UVA rays cause damage to skin cells and fibers, and reduce skin’s collagen production. They are responsible for more long-term skin damage such as wrinkles and loose skin, and they can even harm the body’s immune system.
For maximum protection, it is therefore best to opt for a broad-spectrum sunscreen. These contain not only SPF, but also blockers and absorbers that can shield the skin from UVA rays.
What SPF Level is Best for You?
One factor in choosing an SPF product—especially an SPF sunscreen—is skin type. An important tool is the Fitpatrick skin type classification which determines sun-sensitivity based on skin colour.
This scale ranges from type I, very fair and likely to burn, to type VI, very dark and unlikely to burn. While it is recommended for all skin types to wear SPF 15 or above daily, a moderate use of these 15 SPF is generally adequate for mid-to-dark skin types.
However, type I skin absorbs more UV rays than type VI, so while this type can apply low SPF products more frequently, they may also choose to use a higher SPF product that will last longer.
SPF sunscreen chart
Different SPF levels block different percentages of UVB rays. Although there is not a large difference between a 15 SPF and 50 SPF, higher SPFs will provide better protection.
|SPF Level||% of All UVB Rays Blocked|
Are higher SPF sunscreens better?
While it is better to choose sunscreens with an SPF of 15 or higher, an SPF 50 sunscreen blocks about 98% of UVB rays. However, no sunscreen blocks 100% of UVB rays, therefore products with a higher SPF will not provide additional protection.
Products That Can Contain SPF
A variety of products list SPF as an ingredient, including makeup and skin care products.
SPF products incorporate at least one active ingredient (blocker or absorber) into a water-, oil- or ethanol-based products.
Products that contain physical blockers tend to be the best choice for those with sensitive skin, as the ingredients are not likely to irritate skin. However, they do tend to leave a white cast and may not be suitable for darker skin tones, except when they are tinted. Chemical sunscreens, on the other hand, are better absorbed and don’t leave a white cast.
Sunscreens are available in several forms: lotions, creams, gels, sprays, ointments, wax sticks and oils. If you have dry skin, you may opt for a cream sunscreen. For oily skin, lotions tend to be better choices as they are less greasy; gels are better suited for hairy areas of skin such as the scalp and chest.
You would be best served by choosing a sunscreen with a consistency and application that suits your lifestyle. Ultimately, the best sunscreen is the one you’ll actually use. Regardless of your choice, you should make sure you apply it as directed by the manufacturer.
Moisturizers with SPF are not as effective as sunscreens as they provide less protection even with equivalent SPFs. Moisturizers are more difficult to spread across the skin, areas of the face are sometimes missed, and they are not applied as thickly as sunscreens. Regardless, using a moisturizer with built-in SPF is still better than not using any form of sunscreen at all.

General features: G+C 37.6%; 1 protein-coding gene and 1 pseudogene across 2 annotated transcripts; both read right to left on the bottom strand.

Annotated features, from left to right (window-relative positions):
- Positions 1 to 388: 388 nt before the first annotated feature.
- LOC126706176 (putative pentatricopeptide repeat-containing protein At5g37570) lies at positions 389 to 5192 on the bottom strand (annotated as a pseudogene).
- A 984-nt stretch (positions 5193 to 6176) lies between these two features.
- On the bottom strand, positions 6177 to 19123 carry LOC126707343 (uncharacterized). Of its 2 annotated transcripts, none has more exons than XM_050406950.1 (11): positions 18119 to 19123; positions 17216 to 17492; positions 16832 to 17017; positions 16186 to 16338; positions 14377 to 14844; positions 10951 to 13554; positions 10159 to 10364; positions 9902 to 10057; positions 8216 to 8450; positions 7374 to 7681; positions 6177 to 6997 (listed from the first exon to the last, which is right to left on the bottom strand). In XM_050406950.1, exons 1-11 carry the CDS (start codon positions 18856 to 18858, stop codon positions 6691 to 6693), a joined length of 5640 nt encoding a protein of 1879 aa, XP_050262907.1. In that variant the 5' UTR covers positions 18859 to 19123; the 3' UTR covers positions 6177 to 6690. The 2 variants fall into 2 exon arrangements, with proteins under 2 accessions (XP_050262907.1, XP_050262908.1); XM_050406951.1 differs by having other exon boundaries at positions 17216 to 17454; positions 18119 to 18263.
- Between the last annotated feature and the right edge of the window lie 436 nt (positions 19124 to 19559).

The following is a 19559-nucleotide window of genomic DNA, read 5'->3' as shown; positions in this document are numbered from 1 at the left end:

Makeup such as foundation and powders with SPF are likely not sufficient protection because they’re rarely ever applied evenly or in adequate enough quantities. That said, you can use cosmetic products with SPF as long as you use sunscreen underneath.
Sunscreen should not be applied to the lips, but your lips do need protection from UV rays. Use lip balms or lipstick with SPF to protect this sensitive skin and reapply frequently.
Tips for using SPF products
You should develop certain habits around your sunscreen usage:
- Apply sunscreen generously, and at least 15 minutes before you go outdoors
- Apply sunscreen even under cloudy conditions, as UV rays penetrate clouds and can burn your skin
- Remember to apply sunscreen to easily forgotten areas such as the ears, toes and neck
- Apply lip balm with a minimum SPF of 15 and reapply frequently
- Reapply your sunscreen every two hours – more often if sweating heavily or after swimming
- When outdoors when the sun’s UV rays are at their peak (between 10 a.m. and 3 p.m) combine SPF products with protective clothing.
Sun protection factor, or SPF, tells you how long a particular product will protect you from harmful UVA rays, and the percentage of UVB rays that it is able to block. Using SPF products is crucial to prevent skin cancer and premature skin aging, but it can not offer 100% protection.
If you know you will be in strong sunlight for an extended period of time, support your SPF product with physical coverage. As well, you can layer your protection with skin care products and makeup containing SPF.
For the best possible protection, look for broad-spectrum sunscreens that protect against UVB and UVA rays, as both play a role in aging skin and increasing the risk of developing skin cancer.